We’ve never quite seen him this young and snotty, even in Andy Diggle’s “Green Arrow: Year One.” It has shades of a couple of flashbacks I’ve done, but I haven’t done young snotty Ollie in an action/adventure — it’s always before he got there. In the years I did “Green Arrow” we had a couple of strong flashback moments, but it was always before he got to the island and what would be this event. That’s the difference for me.
This is Ollie without any of his skills, even before he really knows how to use a bow. There is a bow and arrow but he really doesn’t know how to use it. He’s had a few lessons and he sucks, which is fun! [Laughs] He’s not a good archer at all and I like the idea that he’s not a natural. These are the things that are very different; this is not Ollie the skilled archer or superhero vigilante, this is a rich kid who finds himself in a situation.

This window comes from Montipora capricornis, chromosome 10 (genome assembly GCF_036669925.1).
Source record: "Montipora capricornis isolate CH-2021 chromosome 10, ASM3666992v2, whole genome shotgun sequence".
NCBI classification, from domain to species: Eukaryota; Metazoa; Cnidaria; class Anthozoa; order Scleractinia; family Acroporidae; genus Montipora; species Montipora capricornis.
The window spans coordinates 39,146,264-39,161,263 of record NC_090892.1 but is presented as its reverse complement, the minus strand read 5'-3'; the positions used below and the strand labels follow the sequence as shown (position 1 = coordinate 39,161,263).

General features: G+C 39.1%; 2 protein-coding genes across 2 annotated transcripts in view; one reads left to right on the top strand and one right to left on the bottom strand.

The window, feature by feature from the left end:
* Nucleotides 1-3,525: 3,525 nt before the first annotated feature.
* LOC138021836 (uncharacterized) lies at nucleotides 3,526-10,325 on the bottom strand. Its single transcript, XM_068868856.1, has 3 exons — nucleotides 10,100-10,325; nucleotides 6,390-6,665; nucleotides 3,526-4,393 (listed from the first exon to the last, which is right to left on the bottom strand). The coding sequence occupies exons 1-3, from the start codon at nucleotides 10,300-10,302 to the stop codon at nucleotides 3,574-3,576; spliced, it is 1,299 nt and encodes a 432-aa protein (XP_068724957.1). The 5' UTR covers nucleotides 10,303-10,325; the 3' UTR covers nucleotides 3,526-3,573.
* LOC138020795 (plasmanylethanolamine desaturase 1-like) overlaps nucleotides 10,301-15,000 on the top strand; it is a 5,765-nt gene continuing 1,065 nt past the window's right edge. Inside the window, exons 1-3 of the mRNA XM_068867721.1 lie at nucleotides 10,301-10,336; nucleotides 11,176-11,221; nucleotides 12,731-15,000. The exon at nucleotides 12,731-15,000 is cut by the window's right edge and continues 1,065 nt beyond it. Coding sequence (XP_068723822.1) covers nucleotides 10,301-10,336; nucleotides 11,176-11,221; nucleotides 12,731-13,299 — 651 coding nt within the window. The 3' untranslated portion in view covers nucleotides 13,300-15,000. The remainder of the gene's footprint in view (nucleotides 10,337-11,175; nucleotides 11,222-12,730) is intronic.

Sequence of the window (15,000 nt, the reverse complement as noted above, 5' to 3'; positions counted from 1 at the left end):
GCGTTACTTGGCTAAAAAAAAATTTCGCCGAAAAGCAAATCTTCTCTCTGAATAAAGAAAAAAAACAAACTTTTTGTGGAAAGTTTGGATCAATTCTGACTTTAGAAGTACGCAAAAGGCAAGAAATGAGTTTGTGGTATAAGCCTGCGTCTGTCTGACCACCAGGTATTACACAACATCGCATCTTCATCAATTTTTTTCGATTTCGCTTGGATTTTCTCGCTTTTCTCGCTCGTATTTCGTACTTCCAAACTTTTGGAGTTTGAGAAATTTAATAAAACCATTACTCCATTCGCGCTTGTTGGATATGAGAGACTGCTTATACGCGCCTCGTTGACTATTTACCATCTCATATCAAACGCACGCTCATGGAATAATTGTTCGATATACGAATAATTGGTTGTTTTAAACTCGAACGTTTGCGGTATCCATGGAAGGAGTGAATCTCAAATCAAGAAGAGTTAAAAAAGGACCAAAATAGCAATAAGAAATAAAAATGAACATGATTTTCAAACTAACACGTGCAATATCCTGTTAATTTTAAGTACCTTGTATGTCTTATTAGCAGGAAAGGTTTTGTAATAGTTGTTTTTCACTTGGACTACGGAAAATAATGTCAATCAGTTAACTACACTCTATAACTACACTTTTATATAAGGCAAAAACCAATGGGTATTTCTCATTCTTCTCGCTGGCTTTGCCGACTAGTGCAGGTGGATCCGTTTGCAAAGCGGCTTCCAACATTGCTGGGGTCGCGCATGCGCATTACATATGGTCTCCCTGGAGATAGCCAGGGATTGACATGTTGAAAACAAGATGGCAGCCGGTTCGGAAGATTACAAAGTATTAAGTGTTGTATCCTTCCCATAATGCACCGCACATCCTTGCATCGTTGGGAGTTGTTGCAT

Finally, what was the big challenge on this story, and was there a part of the issue you especially enjoyed working on or coming back to in Green Arrow’s world?
I really, really enjoy working with Freddie. I think the issue looks terrific! It was a pleasure to get the pages back from him and see how he improves the story here and there. He tightens things up; he’s just really a hell of a storyteller, I’m having a lot of fun.
For me, I like the challenge of trying to do the one-shot, self-contained story. We don’t get the opportunity to do them as often as we like, and this isn’t a fill-in, which I haven’t had the experience of doing too many of those in my time working on mainstream comics. So there’s an art to it that’s a lot of fun. It’s really interesting to try and tell the whole story in twenty pages and make it work. I like the challenge, and it’s one of the reasons I’m looking forward to all these #0 issues. I think we all like origin issues. Even when we saw just a flashback or a few panels where they showed folks out of costume or when they’re young or when they’re first starting — I always found that exciting!
“Green Arrow” #0 hits shelves September 5.